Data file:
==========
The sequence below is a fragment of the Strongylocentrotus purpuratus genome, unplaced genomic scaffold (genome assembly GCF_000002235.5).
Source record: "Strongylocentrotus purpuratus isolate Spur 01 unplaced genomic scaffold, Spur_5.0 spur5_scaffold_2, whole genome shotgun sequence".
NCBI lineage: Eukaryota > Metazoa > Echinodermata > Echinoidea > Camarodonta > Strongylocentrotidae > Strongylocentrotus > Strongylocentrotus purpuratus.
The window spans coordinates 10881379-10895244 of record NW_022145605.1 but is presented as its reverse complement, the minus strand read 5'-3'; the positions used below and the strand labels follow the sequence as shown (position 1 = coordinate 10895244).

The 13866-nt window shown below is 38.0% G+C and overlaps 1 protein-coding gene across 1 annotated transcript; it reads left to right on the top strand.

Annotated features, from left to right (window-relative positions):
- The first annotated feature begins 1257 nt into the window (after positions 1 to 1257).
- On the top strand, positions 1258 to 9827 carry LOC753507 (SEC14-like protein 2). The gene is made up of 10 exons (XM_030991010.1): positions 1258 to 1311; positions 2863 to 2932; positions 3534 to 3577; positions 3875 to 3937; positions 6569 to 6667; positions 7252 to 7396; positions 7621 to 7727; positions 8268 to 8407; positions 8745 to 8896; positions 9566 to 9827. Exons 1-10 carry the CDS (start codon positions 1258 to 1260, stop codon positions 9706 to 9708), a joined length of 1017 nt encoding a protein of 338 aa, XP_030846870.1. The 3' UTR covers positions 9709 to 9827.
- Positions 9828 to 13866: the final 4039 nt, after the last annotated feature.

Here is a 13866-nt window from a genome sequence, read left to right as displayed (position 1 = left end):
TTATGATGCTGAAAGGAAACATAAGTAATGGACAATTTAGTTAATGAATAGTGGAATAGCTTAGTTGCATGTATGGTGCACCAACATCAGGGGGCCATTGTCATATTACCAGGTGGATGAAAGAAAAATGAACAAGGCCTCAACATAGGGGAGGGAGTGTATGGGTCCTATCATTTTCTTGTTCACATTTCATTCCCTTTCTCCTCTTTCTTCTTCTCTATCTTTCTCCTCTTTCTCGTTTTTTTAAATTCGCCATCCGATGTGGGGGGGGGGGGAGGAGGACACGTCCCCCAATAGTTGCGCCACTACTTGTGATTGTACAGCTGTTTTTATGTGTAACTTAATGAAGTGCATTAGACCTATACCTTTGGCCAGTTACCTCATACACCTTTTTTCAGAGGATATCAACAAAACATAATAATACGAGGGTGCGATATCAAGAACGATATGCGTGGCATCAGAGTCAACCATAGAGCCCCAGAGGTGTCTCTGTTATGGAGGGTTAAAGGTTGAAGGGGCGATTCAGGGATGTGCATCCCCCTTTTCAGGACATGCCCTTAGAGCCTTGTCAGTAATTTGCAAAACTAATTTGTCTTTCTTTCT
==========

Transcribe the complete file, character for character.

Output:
The sequence below is a fragment of the Strongylocentrotus purpuratus genome, unplaced genomic scaffold (genome assembly GCF_000002235.5).
Source record: "Strongylocentrotus purpuratus isolate Spur 01 unplaced genomic scaffold, Spur_5.0 spur5_scaffold_2, whole genome shotgun sequence".
NCBI lineage: Eukaryota > Metazoa > Echinodermata > Echinoidea > Camarodonta > Strongylocentrotidae > Strongylocentrotus > Strongylocentrotus purpuratus.
The window spans coordinates 10881379-10895244 of record NW_022145605.1 but is presented as its reverse complement, the minus strand read 5'-3'; the positions used below and the strand labels follow the sequence as shown (position 1 = coordinate 10895244).

The 13866-nt window shown below is 38.0% G+C and overlaps 1 protein-coding gene across 1 annotated transcript; it reads left to right on the top strand.

Annotated features, from left to right (window-relative positions):
- The first annotated feature begins 1257 nt into the window (after positions 1 to 1257).
- On the top strand, positions 1258 to 9827 carry LOC753507 (SEC14-like protein 2). The gene is made up of 10 exons (XM_030991010.1): positions 1258 to 1311; positions 2863 to 2932; positions 3534 to 3577; positions 3875 to 3937; positions 6569 to 6667; positions 7252 to 7396; positions 7621 to 7727; positions 8268 to 8407; positions 8745 to 8896; positions 9566 to 9827. Exons 1-10 carry the CDS (start codon positions 1258 to 1260, stop codon positions 9706 to 9708), a joined length of 1017 nt encoding a protein of 338 aa, XP_030846870.1. The 3' UTR covers positions 9709 to 9827.
- Positions 9828 to 13866: the final 4039 nt, after the last annotated feature.

Here is a 13866-nt window from a genome sequence, read left to right as displayed (position 1 = left end):
TTATGATGCTGAAAGGAAACATAAGTAATGGACAATTTAGTTAATGAATAGTGGAATAGCTTAGTTGCATGTATGGTGCACCAACATCAGGGGGCCATTGTCATATTACCAGGTGGATGAAAGAAAAATGAACAAGGCCTCAACATAGGGGAGGGAGTGTATGGGTCCTATCATTTTCTTGTTCACATTTCATTCCCTTTCTCCTCTTTCTTCTTCTCTATCTTTCTCCTCTTTCTCGTTTTTTTAAATTCGCCATCCGATGTGGGGGGGGGGGGAGGAGGACACGTCCCCCAATAGTTGCGCCACTACTTGTGATTGTACAGCTGTTTTTATGTGTAACTTAATGAAGTGCATTAGACCTATACCTTTGGCCAGTTACCTCATACACCTTTTTTCAGAGGATATCAACAAAACATAATAATACGAGGGTGCGATATCAAGAACGATATGCGTGGCATCAGAGTCAACCATAGAGCCCCAGAGGTGTCTCTGTTATGGAGGGTTAAAGGTTGAAGGGGCGATTCAGGGATGTGCATCCCCCTTTTCAGGACATGCCCTTAGAGCCTTGTCAGTAATTTGCAAAACTAATTTGTCTTTCTTTCT